Born in Boston on Oct. 27, 1932, she began trying to speak when she was just 8 weeks old and was composing poems by grade school. She would remember her early years as happy ones, at least until 1940, when her father died after a long illness.

Otto Plath’s death haunted the poet for the rest of her life, but after her initial reaction--the 8-year-old Plath declared, “I will never speak to God again”--she seemed to settle into a normal childhood, joining the Girl Scouts and enjoying books and movies and listening to the radio. She also began submitting poems to newspapers.

On the surface, the tall, apple-cheeked Plath wasn’t very different from any other intelligent, ambitious girl trying to find her way in America in the 1950s. She was an excellent student who seemed as impressed as anyone by winning awards and being accepted into a prestigious school, Smith College. While dreaming of becoming a writer, she also hoped to settle down and to raise children.

“I could never be a complete scholar or a complete housewife or a complete writer,” she once wrote to her mother. “I must combine a little of all, and thereby be imperfect in all.”

She was hard on herself, too hard. In the summer of 1953, upset about not getting into a class at Harvard Summer School, she became deeply depressed and in August decided to kill herself. She sneaked into her basement at home and swallowed a bottle of sleeping pills, passing out in a dark crawl space.

Two days later, covered with her own dried vomit, she was found by her grandmother and was hospitalized until January. The experience later became the basis for “The Bell Jar.”


” . . . As I approached the bottom of the bottle, red and blue lights began to flash before my eyes,” Plath wrote in her novel of her character’s suicide attempt.

“The silence drew off, baring the pebbles and shells and all the tatty wreckage of my life. Then, at the rim of vision, it gathered itself, and in one sweeping tide, rushed me to sleep.”

Describing her recovery as a time of “slow rebirth and psychic regeneration,” Plath returned to Smith and graduated summa cum laude in 1955. She then received a Fulbright Scholarship to study literature at Cambridge University, where she met Ted Hughes, a handsome, brooding British poet whose works had impressed Plath when she read them in a magazine.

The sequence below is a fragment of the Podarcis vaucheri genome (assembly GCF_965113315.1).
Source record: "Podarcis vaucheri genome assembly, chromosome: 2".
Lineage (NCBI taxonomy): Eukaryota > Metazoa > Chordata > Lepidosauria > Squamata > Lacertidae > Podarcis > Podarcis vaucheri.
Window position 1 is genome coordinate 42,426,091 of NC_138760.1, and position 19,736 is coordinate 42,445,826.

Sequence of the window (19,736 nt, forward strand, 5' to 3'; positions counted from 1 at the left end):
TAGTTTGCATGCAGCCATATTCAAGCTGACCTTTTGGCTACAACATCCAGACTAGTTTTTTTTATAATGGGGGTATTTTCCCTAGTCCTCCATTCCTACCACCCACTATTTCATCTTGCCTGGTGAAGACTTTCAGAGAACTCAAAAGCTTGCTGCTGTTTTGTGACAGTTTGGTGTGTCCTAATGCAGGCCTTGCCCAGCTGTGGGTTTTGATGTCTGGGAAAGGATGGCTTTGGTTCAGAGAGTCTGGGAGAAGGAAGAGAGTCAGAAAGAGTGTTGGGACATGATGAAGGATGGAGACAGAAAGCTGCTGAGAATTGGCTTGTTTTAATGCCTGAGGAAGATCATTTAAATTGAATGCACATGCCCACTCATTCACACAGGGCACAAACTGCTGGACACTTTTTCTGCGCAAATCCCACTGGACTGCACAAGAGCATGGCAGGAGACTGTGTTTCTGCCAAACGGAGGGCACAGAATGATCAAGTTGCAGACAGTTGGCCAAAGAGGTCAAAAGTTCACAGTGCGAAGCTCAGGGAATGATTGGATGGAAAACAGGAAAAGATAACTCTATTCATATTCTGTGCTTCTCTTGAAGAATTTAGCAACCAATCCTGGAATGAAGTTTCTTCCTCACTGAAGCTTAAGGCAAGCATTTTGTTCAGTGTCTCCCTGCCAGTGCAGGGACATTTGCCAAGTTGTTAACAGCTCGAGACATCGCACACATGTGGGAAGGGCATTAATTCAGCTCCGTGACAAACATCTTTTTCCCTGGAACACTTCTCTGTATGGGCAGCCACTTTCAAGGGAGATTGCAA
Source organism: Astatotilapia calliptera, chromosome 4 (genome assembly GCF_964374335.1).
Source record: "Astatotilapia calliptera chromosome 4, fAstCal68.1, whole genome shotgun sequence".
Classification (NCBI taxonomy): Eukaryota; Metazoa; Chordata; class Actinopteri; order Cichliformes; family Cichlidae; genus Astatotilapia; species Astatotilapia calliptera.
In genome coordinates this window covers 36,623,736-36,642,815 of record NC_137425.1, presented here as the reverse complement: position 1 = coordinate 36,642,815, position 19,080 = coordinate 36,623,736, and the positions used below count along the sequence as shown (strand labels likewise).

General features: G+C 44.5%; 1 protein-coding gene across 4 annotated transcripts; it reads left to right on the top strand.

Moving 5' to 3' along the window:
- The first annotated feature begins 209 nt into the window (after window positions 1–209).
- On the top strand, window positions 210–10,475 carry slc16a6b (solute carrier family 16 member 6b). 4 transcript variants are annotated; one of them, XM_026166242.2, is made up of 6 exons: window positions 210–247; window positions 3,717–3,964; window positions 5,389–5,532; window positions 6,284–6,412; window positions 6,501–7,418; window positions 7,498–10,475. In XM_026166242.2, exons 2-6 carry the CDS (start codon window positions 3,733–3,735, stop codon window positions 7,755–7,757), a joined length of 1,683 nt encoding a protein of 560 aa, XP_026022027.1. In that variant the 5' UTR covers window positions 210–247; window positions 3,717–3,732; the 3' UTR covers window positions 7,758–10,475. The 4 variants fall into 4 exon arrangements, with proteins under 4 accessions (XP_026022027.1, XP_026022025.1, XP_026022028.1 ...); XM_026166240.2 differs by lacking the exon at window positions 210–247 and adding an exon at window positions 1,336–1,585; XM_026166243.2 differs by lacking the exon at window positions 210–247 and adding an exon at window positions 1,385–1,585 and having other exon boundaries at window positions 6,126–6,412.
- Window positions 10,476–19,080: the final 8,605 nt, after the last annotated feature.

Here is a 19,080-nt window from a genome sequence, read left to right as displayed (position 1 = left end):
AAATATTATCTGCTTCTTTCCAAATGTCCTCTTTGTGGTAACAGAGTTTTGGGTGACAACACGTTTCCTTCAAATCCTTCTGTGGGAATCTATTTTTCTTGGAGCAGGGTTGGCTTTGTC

“He is the dearest, most kindest, most honest man that ever lived. . . . He is better than any teacher, even fills somehow that huge, sad hole I felt in having no father,”’ Plath wrote to her mother. She neglected, however, to mention their bizarre, passionate first meeting: They were at a party and drifted into an empty room. Hughes then kissed her on the neck and Plath bit him on the cheek.

Within months they were married, living in Massachusetts while Plath taught at Smith and later in a thatched-roof country house in England. Likening their world to a Garden of Eden, she wrote gushing letters home of their life together: the long walks and endless discussions, the support they offered for each other’s work. Only occasionally would Plath refer to their intense, sometimes violent arguments.

Hughes, currently England’s poet laureate, was by far the more successful of the two. Plath’s poems and stories appeared in the New Yorker, the Nation and other magazines, but Hughes was the one receiving raves for his books, the one photographed with T.S. Eliot and W.H. Auden.


Plath published a volume of poetry, “The Colossus,” in 1960, but it made little impact, especially compared to Hughes’ “The Hawk in the Rain” and “Lupercal.” Still, she continued writing poems, completed one novel (“The Bell Jar”) and was working on a sequel when her world abruptly fell apart.

In July, 1962, the telephone rang at Plath’s house and she answered. It was Assia Wevill, a German refugee with whom Plath and Hughes had socialized in the spring. Attempting to disguise her identity, Wevill lowered her voice to make it sound like a man’s, but Plath wasn’t fooled: She realized her husband was having an affair.